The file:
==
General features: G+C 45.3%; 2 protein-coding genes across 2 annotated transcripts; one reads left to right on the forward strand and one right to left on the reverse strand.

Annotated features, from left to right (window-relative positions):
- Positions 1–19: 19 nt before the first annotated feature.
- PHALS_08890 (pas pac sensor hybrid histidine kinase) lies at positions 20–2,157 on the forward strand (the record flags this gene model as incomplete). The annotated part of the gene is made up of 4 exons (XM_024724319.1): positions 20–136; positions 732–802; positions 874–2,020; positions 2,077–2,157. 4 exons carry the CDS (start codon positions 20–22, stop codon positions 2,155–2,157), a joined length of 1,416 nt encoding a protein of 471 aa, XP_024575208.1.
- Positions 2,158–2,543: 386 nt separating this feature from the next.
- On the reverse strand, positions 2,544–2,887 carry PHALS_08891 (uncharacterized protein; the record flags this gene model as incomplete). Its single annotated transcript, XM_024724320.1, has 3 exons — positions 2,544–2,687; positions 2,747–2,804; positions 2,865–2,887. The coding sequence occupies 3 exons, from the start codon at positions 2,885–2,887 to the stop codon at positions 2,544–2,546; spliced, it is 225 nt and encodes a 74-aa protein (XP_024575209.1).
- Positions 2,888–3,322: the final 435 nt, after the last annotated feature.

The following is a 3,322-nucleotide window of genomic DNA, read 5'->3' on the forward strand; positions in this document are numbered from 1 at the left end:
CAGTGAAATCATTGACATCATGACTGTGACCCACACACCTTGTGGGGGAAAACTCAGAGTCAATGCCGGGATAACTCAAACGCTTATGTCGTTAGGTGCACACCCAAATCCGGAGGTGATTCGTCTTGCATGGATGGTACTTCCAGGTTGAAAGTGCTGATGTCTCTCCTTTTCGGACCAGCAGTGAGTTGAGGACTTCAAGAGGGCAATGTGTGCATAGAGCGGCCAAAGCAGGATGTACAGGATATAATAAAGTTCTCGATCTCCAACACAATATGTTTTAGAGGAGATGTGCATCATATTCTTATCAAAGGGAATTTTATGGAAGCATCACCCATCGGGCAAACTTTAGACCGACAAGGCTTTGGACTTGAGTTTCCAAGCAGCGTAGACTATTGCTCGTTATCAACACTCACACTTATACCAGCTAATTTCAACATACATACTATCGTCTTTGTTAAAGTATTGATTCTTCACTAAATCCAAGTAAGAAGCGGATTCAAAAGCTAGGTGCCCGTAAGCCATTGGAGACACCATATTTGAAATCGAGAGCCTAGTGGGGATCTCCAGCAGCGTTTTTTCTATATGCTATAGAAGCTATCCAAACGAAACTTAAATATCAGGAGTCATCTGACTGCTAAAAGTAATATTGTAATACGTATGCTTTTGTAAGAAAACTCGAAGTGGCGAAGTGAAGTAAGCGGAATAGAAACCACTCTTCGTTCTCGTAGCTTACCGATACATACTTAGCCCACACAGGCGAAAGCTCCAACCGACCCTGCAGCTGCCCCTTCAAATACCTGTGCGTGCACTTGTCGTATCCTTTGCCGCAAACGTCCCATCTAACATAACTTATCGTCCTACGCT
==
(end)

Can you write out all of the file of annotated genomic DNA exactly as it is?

General features: G+C 45.3%; 2 protein-coding genes across 2 annotated transcripts; one reads left to right on the forward strand and one right to left on the reverse strand.

Annotated features, from left to right (window-relative positions):
- Positions 1–19: 19 nt before the first annotated feature.
- PHALS_08890 (pas pac sensor hybrid histidine kinase) lies at positions 20–2,157 on the forward strand (the record flags this gene model as incomplete). The annotated part of the gene is made up of 4 exons (XM_024724319.1): positions 20–136; positions 732–802; positions 874–2,020; positions 2,077–2,157. 4 exons carry the CDS (start codon positions 20–22, stop codon positions 2,155–2,157), a joined length of 1,416 nt encoding a protein of 471 aa, XP_024575208.1.
- Positions 2,158–2,543: 386 nt separating this feature from the next.
- On the reverse strand, positions 2,544–2,887 carry PHALS_08891 (uncharacterized protein; the record flags this gene model as incomplete). Its single annotated transcript, XM_024724320.1, has 3 exons — positions 2,544–2,687; positions 2,747–2,804; positions 2,865–2,887. The coding sequence occupies 3 exons, from the start codon at positions 2,885–2,887 to the stop codon at positions 2,544–2,546; spliced, it is 225 nt and encodes a 74-aa protein (XP_024575209.1).
- Positions 2,888–3,322: the final 435 nt, after the last annotated feature.

The following is a 3,322-nucleotide window of genomic DNA, read 5'->3' on the forward strand; positions in this document are numbered from 1 at the left end:
CAGTGAAATCATTGACATCATGACTGTGACCCACACACCTTGTGGGGGAAAACTCAGAGTCAATGCCGGGATAACTCAAACGCTTATGTCGTTAGGTGCACACCCAAATCCGGAGGTGATTCGTCTTGCATGGATGGTACTTCCAGGTTGAAAGTGCTGATGTCTCTCCTTTTCGGACCAGCAGTGAGTTGAGGACTTCAAGAGGGCAATGTGTGCATAGAGCGGCCAAAGCAGGATGTACAGGATATAATAAAGTTCTCGATCTCCAACACAATATGTTTTAGAGGAGATGTGCATCATATTCTTATCAAAGGGAATTTTATGGAAGCATCACCCATCGGGCAAACTTTAGACCGACAAGGCTTTGGACTTGAGTTTCCAAGCAGCGTAGACTATTGCTCGTTATCAACACTCACACTTATACCAGCTAATTTCAACATACATACTATCGTCTTTGTTAAAGTATTGATTCTTCACTAAATCCAAGTAAGAAGCGGATTCAAAAGCTAGGTGCCCGTAAGCCATTGGAGACACCATATTTGAAATCGAGAGCCTAGTGGGGATCTCCAGCAGCGTTTTTTCTATATGCTATAGAAGCTATCCAAACGAAACTTAAATATCAGGAGTCATCTGACTGCTAAAAGTAATATTGTAATACGTATGCTTTTGTAAGAAAACTCGAAGTGGCGAAGTGAAGTAAGCGGAATAGAAACCACTCTTCGTTCTCGTAGCTTACCGATACATACTTAGCCCACACAGGCGAAAGCTCCAACCGACCCTGCAGCTGCCCCTTCAAATACCTGTGCGTGCACTTGTCGTATCCTTTGCCGCAAACGTCCCATCTAACATAACTTATCGTCCTACGCT